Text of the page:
Nobel Prize for Physics 2020
- 07 Oct 2020
- 3 min read
Why in News
The Nobel Prize in Physics for the year 2020 was awarded to three astrophysicists Roger Penrose from the UK, Reinhard Genzel from Germany, and Andrea Ghez from the USA.
- Roger Penrose received half of this year’s prize for the discovery that a black hole formation is a robust prediction of the general theory of relativity.
- Black holes were one of the first and most extreme predictions of Einstein’s General Theory of Relativity which came in 1915.
- The theory explains gravity, as objects try to follow a straight line through a universe whose geometry is warped by matter and energy. As a result, planets, as well as light beams, follow curving paths.
- Dr Penrose proved that if too much mass accumulated in too small a place, collapse into a black hole was inevitable. At the boundary of a black hole, called the event horizon, one would have to go faster than the speed of light to escape it, which is impossible. At the centre of a black hole, where the density became infinite, the laws of physics, would no longer apply.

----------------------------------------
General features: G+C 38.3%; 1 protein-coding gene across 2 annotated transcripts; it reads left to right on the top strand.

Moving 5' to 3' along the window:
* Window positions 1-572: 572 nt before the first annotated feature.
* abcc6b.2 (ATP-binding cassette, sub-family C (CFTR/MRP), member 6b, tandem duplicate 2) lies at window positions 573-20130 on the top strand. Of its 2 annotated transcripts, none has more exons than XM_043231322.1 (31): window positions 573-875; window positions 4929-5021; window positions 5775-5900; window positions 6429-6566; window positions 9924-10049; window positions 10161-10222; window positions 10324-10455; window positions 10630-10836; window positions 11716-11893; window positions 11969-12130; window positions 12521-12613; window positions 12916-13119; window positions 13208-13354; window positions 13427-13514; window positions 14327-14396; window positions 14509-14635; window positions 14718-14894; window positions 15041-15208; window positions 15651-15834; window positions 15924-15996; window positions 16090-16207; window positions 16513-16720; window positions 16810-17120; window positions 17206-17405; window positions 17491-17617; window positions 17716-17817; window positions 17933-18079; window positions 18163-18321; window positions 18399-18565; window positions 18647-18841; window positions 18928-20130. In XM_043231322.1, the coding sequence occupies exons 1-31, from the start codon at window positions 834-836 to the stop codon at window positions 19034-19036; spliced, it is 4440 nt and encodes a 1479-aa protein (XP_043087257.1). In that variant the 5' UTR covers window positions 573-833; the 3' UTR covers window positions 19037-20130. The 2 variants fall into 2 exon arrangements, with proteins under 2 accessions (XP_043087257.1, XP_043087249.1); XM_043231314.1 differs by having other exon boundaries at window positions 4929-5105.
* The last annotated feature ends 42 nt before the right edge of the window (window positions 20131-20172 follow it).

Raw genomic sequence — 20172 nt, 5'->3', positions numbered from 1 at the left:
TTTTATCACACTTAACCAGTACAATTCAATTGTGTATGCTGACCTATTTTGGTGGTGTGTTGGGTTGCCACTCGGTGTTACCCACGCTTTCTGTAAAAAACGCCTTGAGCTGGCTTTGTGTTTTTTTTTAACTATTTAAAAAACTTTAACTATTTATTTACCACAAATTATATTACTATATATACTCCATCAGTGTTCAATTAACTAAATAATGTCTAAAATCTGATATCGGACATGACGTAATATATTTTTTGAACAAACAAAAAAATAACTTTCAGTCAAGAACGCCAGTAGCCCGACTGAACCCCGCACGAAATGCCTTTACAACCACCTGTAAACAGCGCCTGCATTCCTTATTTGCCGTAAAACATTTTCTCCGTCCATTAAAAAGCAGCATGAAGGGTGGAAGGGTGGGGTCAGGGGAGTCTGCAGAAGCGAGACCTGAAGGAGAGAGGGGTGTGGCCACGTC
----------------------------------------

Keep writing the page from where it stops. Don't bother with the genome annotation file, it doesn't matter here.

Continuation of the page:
- Genzel and Ghez received the second half of the prize for the discovery of a supermassive black hole at the centre of the Milkyway galaxy, now known to be the Sagittarius A*.
- It has a mass four million times that of the Sun and is confined to an area roughly the size of our Solar System.
- In 2019, scientists got the first optical image of a black hole which is at the centre of the Messier 87 galaxy.
- Sagittarius A* is the second black hole whose photographs have been captured by the Event Horizon Telescope project. It is yet to be released.
- Dr. Ghez is only the fourth woman to win the Nobel Prize in Physics, following Marie Curie in 1903, Maria Goeppert Mayer in 1963 and Donna Strickland in 2018.
- Other News: Americans Harvey J Alter and Charles M Rice, and British scientist Michael Houghton were awarded the Nobel Prize for Medicine or Physiology, 2020 for the discovery of the Hepatitis C Virus.